Beloved Edge­mere res­i­dent turns 100

The Dundalk Eagle - - EDITORIAL - By KATE GRACE

Sudie Pec­ora Grace, for­merly of Edge­mere, turns 100 years old on Au­gust 18, 2020. Sudie and her late hus­band Her­bert R. Grace resided on North Point Road, across the street from their busi­nesses the Edge­mere Food Mar­ket and the Edge­mere Bowladrome. De­voted mem­bers of St. Luke’s Catholic Church, Sudie and Herb raised six chil­dren. Sudie is proud of all of her chil­dren, her 19 grand­chil­dren, 27 great grand­chil­dren and three­year old great great grand­daugh­ter!

Sudie’s par­ents Al­bert Pec­ora and Carmela De Luca Pec­ora im­mi­grated from Italy in 1908. They moved to the Bear Creek area when Sudie was 18 years old, just out of high school. She re­mem­bers they came up from Bow­den, NC af­ter her brother Forteno Pec­ora made good in the gro­cery busi­ness work­ing for a Ho­labird Av­enue gro­cery. Her fa­ther had a “coun­try store” with gro­ceries, a gas pump and an ice house. Broth­ers Pitt and Forteno went into busi­ness to­gether, even­tu­ally hav­ing a butcher store on Wise Av­enue. Sudie worked in all the stores.

Teenage Sudie loved rid­ing bi­cy­cles, play­ing base­ball or any kind of ball game, be­ing on the wa­ter with her friends and danc­ing any­where there was a dance! A spe­cial good friend was Irma Grace, who lived across the street. Sudie and Irma would get their par­ents’ per­mis­sion to go to “Dish­rooms’, a saloon, with a restau­rant” and get a bowl of chili. One evening Sudie, Irma, George Strap­man and many other friends saw Bob Hope en­ter­tain at “a night­club, I can’t re­mem­ber the name, but now it’s called Harolds”. Also, in that group was Irma’s brother Herb Grace.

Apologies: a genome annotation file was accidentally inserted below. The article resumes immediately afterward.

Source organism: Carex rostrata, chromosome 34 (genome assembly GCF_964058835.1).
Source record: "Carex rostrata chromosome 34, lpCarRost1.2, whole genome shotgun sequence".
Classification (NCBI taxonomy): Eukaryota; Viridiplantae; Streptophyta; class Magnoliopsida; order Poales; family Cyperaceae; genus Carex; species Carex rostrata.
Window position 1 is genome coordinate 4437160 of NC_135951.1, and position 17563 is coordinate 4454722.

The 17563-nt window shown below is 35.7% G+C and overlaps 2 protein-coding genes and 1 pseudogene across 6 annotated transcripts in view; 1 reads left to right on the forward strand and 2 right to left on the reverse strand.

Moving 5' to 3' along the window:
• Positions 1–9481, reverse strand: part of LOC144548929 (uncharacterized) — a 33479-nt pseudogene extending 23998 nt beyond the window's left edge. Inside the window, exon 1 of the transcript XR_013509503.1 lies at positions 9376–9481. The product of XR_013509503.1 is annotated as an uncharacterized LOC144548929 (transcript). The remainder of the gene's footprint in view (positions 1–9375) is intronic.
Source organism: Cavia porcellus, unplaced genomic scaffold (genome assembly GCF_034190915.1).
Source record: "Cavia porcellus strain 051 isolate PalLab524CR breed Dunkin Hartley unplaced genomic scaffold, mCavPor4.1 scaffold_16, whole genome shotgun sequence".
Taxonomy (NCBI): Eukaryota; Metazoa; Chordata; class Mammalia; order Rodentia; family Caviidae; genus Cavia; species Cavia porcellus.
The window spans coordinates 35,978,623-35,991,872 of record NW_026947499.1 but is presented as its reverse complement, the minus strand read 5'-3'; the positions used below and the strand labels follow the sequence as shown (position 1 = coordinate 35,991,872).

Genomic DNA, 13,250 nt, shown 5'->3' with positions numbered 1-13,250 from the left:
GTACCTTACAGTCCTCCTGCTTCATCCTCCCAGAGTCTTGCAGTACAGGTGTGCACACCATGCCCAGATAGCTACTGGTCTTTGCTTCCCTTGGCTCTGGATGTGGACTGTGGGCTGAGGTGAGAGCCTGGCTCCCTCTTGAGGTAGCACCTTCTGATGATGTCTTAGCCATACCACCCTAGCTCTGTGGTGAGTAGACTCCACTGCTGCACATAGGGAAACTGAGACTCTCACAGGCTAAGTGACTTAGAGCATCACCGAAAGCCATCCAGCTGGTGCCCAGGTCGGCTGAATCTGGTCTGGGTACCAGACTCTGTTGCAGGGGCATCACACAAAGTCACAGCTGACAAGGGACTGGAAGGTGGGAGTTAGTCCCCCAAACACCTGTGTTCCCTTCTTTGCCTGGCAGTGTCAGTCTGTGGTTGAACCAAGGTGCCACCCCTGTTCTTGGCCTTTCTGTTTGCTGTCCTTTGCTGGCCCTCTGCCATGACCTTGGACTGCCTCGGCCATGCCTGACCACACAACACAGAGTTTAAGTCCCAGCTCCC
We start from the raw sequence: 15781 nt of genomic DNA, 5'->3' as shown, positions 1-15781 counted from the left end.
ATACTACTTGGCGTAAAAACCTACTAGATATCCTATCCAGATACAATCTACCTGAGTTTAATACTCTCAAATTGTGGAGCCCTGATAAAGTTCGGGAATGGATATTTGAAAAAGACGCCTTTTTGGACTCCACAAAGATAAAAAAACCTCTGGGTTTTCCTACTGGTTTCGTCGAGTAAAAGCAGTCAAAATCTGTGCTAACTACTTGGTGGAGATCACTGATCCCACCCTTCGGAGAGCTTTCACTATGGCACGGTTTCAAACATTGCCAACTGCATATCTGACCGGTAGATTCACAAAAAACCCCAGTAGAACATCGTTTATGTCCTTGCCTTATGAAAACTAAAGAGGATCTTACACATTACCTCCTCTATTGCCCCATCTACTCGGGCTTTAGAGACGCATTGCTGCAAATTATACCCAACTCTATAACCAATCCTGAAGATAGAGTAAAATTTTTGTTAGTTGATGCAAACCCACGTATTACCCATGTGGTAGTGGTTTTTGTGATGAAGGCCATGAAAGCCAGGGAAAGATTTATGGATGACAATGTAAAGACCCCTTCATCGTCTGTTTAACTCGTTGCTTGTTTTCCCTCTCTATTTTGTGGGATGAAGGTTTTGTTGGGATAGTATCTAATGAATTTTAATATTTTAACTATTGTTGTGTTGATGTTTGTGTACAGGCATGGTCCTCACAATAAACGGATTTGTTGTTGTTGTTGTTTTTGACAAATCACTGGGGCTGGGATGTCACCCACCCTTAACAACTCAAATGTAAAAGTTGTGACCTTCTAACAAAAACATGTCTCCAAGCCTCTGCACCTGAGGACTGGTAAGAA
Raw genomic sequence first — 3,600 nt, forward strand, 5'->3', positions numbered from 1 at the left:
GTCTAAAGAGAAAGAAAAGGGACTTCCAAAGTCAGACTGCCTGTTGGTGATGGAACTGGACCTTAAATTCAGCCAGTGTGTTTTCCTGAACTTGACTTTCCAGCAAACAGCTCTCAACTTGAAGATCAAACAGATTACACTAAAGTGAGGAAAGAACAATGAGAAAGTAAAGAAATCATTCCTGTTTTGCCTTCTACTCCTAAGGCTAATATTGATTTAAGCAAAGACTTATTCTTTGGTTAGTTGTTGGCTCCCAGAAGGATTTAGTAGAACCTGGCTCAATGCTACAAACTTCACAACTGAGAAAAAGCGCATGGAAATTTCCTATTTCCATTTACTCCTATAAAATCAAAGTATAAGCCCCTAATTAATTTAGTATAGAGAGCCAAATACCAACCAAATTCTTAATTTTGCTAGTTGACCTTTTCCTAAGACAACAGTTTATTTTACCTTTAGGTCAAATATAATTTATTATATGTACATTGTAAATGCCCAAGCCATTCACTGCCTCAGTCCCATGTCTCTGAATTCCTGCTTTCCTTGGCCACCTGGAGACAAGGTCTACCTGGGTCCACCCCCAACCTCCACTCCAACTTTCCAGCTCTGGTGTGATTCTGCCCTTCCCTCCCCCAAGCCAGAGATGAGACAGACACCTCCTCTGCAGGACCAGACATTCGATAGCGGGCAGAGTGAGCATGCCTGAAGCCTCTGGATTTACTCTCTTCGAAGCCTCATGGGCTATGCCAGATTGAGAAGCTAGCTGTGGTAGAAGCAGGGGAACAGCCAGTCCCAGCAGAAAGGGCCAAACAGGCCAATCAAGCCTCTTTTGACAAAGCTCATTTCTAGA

Earnest, hard-work­ing and cleared-eyed cer­tain the vi­va­cious, un­self-con­scious beauty was the per­son he wanted to spend his life with, Herb al­ways said she was “the one”. Mar­ried just be­fore Sudie turned 21, they were to­gether for 70 years.

First came “Lit­tle” Sudie, then Herb, Jr., Deb­o­rah,

James, JC and John. “We moved from the first house in In­ver­ness to North Point and started a gro­cery store next to Don­a­van’s, then next door to that the 12 lanes of duck­pins – we had two lanes that were ten pin, but that didn’t catch on so we con­verted them back. It was good busi­ness.”

All the chil­dren grew up work­ing in both the gro­cery store and the bowl­ing al­ley.

“I couldn’t have done it without my sis­ter, Mil­dred (Serenella) across the street”, says Sudie. “I thank the Lord all my chil­dren are good and all their chil­dren are good!”



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